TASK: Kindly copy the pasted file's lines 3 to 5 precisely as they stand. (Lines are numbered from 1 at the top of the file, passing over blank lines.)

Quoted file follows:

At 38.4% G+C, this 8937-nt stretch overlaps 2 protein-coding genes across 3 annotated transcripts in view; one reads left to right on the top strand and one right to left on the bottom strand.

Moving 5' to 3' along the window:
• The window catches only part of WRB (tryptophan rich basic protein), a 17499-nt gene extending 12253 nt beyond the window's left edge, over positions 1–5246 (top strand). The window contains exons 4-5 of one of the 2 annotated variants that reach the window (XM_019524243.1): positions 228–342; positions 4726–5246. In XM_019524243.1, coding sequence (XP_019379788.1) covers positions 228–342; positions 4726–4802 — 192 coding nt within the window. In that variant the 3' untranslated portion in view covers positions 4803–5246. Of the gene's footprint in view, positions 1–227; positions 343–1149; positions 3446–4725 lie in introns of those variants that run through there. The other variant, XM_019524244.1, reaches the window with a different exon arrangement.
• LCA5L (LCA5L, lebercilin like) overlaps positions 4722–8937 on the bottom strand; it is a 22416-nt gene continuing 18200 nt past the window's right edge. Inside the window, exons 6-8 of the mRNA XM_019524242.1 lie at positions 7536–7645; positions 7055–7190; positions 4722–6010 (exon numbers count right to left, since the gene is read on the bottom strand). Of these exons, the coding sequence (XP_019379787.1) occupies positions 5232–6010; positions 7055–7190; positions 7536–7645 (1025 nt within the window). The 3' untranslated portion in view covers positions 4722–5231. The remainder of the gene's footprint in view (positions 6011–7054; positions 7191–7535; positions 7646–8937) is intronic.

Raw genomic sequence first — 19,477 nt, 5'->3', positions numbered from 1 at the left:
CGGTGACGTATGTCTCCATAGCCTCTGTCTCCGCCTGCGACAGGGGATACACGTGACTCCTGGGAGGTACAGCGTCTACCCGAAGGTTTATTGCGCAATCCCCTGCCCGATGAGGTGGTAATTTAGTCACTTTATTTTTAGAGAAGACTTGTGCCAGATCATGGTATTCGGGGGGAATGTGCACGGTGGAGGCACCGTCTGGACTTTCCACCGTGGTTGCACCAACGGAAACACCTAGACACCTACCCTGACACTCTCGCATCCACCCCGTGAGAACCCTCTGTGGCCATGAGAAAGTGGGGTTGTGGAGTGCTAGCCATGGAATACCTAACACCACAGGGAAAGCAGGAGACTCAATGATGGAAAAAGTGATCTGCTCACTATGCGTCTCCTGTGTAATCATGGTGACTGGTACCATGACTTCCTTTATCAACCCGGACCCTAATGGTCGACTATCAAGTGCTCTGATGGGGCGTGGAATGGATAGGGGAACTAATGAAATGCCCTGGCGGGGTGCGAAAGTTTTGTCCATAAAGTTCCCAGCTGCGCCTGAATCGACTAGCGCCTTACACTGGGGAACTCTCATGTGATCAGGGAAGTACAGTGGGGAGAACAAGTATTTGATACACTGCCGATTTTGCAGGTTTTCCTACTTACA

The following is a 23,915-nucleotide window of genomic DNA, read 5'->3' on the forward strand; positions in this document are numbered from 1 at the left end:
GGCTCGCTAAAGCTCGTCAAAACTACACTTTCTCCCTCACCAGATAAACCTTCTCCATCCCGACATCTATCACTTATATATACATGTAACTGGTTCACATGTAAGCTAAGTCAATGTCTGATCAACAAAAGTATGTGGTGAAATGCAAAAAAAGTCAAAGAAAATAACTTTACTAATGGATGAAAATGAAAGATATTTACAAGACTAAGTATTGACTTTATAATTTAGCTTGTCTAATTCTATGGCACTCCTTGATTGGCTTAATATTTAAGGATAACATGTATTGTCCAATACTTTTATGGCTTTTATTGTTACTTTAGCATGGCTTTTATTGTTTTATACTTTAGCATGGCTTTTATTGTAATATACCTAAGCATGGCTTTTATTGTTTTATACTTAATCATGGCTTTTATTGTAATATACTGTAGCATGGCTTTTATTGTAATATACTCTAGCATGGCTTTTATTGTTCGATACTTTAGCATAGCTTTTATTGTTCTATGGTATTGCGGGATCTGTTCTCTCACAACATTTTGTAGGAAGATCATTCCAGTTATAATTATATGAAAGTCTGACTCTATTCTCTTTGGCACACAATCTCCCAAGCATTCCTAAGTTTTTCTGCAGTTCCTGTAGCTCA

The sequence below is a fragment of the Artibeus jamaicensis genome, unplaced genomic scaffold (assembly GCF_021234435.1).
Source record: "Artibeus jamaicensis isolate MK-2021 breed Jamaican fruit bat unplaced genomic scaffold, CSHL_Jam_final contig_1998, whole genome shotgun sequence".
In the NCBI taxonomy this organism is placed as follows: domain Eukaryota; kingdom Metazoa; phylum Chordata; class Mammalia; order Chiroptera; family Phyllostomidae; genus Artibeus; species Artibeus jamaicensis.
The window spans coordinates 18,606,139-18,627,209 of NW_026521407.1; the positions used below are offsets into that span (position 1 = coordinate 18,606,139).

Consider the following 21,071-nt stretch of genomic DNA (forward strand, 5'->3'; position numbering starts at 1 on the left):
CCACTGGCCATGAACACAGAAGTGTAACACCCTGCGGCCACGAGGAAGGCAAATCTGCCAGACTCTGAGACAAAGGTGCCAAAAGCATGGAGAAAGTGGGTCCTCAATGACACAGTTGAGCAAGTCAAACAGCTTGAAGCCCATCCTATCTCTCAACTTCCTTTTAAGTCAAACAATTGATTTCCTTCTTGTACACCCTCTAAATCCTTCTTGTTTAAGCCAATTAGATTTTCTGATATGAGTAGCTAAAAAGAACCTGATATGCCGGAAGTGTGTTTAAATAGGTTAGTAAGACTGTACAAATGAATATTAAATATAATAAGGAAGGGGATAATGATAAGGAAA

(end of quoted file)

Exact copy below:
• The window catches only part of WRB (tryptophan rich basic protein), a 17499-nt gene extending 12253 nt beyond the window's left edge, over positions 1–5246 (top strand). The window contains exons 4-5 of one of the 2 annotated variants that reach the window (XM_019524243.1): positions 228–342; positions 4726–5246. In XM_019524243.1, coding sequence (XP_019379788.1) covers positions 228–342; positions 4726–4802 — 192 coding nt within the window. In that variant the 3' untranslated portion in view covers positions 4803–5246. Of the gene's footprint in view, positions 1–227; positions 343–1149; positions 3446–4725 lie in introns of those variants that run through there. The other variant, XM_019524244.1, reaches the window with a different exon arrangement.
• LCA5L (LCA5L, lebercilin like) overlaps positions 4722–8937 on the bottom strand; it is a 22416-nt gene continuing 18200 nt past the window's right edge. Inside the window, exons 6-8 of the mRNA XM_019524242.1 lie at positions 7536–7645; positions 7055–7190; positions 4722–6010 (exon numbers count right to left, since the gene is read on the bottom strand). Of these exons, the coding sequence (XP_019379787.1) occupies positions 5232–6010; positions 7055–7190; positions 7536–7645 (1025 nt within the window). The 3' untranslated portion in view covers positions 4722–5231. The remainder of the gene's footprint in view (positions 6011–7054; positions 7191–7535; positions 7646–8937) is intronic.

Raw genomic sequence first — 19,477 nt, 5'->3', positions numbered from 1 at the left: